It would take the corporate sector and government working together to come up with solutions and invest in programs that fit a 21st-century society. This is a society in which women decide to return to their careers after childbirth and use technology to connect, network, and pursue further education; where policymakers consider men equally, and do not just compensate them for supporting a mother for a week or two when she brings a baby home.

In a recent Boston College survey, of the more than 1,000 men surveyed 89 per cent of respondents indicated it was important for employers to provide paid paternity or paid parental leave. More men sharing the care of their child would allow for a much more equal playing field for women who want to advance their careers.

Analysis undertaken in 2012 by Australia’s Workplace Gender Equality Agency shows that women hold only seven CEO positions and make up only 9.7 per cent of executive key management positions in ASX200 companies. We’re not doing enough to help women on maternity leave to re-boot their careers when they want to return to work so they can reach the leadership positions they aspire to. We’re not being creative enough or innovative enough for a 21st-century society.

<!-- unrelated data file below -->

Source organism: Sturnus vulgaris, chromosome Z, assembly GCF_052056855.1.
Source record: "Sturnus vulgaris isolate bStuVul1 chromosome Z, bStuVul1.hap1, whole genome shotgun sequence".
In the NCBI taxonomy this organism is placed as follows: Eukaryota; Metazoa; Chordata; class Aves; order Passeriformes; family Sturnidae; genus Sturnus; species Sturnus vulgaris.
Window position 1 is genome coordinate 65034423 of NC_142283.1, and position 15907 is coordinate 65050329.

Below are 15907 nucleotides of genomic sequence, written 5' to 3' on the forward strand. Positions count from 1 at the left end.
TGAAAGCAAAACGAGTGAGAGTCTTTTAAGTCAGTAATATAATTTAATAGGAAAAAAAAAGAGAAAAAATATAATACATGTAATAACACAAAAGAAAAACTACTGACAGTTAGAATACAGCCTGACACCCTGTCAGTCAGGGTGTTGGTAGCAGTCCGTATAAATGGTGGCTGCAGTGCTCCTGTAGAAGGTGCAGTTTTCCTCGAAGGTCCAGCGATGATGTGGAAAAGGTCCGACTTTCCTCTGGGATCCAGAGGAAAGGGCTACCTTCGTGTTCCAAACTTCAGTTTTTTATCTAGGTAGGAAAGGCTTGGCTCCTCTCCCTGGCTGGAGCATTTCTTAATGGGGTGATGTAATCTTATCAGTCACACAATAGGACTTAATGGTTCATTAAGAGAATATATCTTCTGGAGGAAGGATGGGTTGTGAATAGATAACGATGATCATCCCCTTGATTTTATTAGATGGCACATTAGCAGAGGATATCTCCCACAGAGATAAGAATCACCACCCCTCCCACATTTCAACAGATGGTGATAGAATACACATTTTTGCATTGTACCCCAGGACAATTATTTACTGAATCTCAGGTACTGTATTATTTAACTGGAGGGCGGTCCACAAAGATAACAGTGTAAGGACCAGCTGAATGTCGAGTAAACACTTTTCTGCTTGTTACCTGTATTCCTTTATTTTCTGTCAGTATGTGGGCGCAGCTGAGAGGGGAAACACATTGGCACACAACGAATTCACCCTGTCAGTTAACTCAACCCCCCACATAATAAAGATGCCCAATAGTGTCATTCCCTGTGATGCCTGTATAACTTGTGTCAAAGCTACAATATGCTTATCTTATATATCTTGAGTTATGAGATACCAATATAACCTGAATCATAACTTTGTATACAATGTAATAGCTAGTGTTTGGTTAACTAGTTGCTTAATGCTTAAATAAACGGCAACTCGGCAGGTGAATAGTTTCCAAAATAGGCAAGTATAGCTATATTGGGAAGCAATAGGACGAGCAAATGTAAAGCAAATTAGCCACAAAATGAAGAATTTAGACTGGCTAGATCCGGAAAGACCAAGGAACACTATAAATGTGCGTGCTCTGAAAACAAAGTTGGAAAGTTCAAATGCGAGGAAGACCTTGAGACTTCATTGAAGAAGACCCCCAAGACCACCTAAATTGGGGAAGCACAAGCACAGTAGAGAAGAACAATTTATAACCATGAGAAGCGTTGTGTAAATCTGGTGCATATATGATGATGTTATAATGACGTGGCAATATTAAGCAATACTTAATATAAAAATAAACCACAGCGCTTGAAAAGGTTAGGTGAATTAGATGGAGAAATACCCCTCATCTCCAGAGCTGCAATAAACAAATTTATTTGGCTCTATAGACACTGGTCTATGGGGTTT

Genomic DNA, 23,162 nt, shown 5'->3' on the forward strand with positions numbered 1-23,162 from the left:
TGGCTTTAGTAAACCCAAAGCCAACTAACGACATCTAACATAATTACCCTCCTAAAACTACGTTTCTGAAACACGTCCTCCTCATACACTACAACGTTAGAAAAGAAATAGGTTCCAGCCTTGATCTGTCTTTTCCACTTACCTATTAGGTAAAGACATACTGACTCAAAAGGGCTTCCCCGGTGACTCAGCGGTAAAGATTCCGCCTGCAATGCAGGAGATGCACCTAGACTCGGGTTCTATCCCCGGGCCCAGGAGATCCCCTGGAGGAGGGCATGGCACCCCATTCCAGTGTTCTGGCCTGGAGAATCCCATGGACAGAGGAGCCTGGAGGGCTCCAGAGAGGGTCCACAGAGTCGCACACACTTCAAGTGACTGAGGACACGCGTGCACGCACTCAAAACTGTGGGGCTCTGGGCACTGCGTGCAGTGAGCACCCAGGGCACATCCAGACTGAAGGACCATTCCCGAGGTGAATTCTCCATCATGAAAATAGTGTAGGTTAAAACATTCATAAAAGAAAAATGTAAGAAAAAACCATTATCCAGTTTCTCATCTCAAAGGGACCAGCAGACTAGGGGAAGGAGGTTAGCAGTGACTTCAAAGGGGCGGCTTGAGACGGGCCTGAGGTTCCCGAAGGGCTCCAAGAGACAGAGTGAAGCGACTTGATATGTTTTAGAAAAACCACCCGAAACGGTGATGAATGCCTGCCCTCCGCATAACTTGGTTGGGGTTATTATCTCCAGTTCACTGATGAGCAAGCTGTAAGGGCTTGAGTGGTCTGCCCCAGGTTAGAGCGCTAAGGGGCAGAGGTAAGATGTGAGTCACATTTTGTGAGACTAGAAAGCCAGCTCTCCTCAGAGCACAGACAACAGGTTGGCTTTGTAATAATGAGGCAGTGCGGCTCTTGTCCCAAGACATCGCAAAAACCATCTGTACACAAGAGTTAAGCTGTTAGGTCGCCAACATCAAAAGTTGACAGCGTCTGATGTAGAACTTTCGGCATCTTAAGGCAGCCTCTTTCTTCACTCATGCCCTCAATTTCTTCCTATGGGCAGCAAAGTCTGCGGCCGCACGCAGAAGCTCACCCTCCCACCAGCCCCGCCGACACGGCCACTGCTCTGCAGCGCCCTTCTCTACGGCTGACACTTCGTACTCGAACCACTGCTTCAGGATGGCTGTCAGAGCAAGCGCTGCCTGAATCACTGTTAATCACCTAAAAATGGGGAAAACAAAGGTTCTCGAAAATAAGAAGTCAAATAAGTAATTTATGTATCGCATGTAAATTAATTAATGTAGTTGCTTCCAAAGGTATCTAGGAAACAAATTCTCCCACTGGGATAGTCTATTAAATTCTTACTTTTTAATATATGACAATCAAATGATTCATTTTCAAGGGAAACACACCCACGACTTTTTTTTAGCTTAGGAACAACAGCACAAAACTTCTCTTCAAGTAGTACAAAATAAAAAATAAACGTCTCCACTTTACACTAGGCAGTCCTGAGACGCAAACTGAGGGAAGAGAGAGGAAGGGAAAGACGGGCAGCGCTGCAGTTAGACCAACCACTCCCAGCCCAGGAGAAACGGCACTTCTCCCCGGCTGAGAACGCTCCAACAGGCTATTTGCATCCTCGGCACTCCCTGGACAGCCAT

Women’s full economic participation would make an important contribution to sustainable growth, competitive advantage, and global success. As Business Council of Australia President Catherine Livingston told the Australia–Israel Chamber of Commerce in July: “We need to choose now between a path of purposeful action or a path of painful adjustment.”

And standing right at the fork in this path is 50 per cent of the population. It is the participation of women, the policies for women and families, the equality of women in society and work, and the innovative ideas that make change happen that will help ensure the growth of Australia’s economic and competitive future. 

Although starting from behind, the United States has a great opportunity to embrace innovative work practices that allow both women and men to get the most out of their careers. Its private companies are already doing this at a fast pace. Australia, too, is on the cusp of a change that, if the right partnerships are formed and choices made, could really make a difference. Both nations should pursue a 21st-century society and workforce in which the full and equal participation of women is not negotiable.